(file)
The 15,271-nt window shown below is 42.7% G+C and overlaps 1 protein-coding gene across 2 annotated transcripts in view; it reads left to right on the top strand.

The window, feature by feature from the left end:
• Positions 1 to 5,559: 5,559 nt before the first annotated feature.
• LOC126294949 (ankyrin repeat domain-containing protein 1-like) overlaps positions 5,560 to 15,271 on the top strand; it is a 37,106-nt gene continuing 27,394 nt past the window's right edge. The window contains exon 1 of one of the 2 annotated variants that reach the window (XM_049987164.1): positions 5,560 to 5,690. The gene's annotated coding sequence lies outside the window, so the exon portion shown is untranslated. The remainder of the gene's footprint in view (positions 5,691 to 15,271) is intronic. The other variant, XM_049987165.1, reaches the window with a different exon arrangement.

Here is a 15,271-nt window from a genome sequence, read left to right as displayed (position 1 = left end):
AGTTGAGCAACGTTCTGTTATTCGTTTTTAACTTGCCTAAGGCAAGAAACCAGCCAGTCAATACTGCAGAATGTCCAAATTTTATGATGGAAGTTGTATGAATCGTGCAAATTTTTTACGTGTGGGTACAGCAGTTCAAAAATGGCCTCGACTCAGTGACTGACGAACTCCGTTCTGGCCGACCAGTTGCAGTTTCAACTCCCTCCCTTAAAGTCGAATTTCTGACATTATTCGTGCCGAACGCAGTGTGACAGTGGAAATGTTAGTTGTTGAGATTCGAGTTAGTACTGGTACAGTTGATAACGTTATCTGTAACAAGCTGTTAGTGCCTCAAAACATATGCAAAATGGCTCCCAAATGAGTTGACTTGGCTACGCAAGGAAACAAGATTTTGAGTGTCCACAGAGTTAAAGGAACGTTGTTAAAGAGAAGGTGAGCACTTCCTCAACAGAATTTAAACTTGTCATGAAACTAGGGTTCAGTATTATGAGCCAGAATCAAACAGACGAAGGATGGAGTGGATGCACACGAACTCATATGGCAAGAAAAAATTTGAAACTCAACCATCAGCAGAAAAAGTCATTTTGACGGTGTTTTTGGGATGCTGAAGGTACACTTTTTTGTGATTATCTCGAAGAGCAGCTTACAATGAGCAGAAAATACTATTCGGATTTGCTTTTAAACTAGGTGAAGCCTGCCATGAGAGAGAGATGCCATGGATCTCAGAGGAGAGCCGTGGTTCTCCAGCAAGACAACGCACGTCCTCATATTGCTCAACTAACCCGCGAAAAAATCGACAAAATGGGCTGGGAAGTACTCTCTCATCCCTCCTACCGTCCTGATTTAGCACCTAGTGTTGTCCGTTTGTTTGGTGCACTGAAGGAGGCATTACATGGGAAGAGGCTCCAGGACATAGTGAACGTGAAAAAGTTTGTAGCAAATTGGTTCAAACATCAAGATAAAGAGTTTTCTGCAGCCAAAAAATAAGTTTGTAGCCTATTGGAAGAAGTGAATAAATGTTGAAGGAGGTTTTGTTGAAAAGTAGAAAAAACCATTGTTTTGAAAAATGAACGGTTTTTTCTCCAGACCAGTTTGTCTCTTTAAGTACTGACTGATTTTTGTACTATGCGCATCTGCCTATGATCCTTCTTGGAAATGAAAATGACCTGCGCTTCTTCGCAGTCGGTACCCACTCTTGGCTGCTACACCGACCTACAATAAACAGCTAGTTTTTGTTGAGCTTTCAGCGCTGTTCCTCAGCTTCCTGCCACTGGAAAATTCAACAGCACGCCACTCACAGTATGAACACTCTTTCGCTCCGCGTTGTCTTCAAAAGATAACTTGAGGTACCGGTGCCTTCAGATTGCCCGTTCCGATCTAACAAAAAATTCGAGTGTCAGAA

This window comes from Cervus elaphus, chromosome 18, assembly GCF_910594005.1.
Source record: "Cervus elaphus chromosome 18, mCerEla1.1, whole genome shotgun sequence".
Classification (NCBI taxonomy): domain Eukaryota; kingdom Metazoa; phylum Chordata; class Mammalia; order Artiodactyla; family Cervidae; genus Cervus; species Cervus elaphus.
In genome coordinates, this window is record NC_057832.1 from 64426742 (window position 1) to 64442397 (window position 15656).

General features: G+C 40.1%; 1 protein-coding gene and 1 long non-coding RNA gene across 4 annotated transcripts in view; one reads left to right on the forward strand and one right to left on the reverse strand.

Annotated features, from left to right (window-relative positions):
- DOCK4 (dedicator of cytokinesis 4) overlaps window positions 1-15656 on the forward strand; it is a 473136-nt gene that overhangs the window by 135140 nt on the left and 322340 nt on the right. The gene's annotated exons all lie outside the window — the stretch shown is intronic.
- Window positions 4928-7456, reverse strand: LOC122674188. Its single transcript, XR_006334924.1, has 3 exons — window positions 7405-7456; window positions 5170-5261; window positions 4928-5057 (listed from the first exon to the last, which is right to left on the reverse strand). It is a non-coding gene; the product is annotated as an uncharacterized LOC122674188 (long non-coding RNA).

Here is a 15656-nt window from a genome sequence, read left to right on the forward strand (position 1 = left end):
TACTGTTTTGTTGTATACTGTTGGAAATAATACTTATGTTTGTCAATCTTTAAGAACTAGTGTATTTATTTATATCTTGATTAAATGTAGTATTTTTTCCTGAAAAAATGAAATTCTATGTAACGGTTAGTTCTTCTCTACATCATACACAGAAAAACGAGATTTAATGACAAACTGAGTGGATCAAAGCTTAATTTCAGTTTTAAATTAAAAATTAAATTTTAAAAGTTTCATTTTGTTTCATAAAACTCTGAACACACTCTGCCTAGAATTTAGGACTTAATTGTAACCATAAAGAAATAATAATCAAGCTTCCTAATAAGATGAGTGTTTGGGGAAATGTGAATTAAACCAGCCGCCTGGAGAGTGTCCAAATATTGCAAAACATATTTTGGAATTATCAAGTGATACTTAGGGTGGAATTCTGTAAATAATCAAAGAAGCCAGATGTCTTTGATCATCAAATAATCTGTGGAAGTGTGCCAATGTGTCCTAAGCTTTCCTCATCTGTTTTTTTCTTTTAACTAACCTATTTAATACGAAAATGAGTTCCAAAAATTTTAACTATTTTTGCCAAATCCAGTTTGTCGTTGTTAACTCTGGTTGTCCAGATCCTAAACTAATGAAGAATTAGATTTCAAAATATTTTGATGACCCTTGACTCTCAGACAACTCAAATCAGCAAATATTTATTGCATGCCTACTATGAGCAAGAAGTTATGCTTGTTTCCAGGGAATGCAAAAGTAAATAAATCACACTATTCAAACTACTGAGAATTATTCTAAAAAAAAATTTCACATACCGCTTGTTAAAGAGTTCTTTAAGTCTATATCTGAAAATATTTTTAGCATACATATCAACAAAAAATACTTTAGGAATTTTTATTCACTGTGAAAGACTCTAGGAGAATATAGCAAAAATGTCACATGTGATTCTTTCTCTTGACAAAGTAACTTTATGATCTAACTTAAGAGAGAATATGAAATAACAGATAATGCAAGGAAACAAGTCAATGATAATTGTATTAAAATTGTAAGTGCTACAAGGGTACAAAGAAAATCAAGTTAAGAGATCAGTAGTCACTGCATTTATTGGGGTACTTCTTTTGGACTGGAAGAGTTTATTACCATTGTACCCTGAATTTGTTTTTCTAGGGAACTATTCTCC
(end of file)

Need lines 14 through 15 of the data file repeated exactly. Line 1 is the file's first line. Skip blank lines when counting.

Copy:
- Window positions 4928-7456, reverse strand: LOC122674188. Its single transcript, XR_006334924.1, has 3 exons — window positions 7405-7456; window positions 5170-5261; window positions 4928-5057 (listed from the first exon to the last, which is right to left on the reverse strand). It is a non-coding gene; the product is annotated as an uncharacterized LOC122674188 (long non-coding RNA).

Here is a 15656-nt window from a genome sequence, read left to right on the forward strand (position 1 = left end):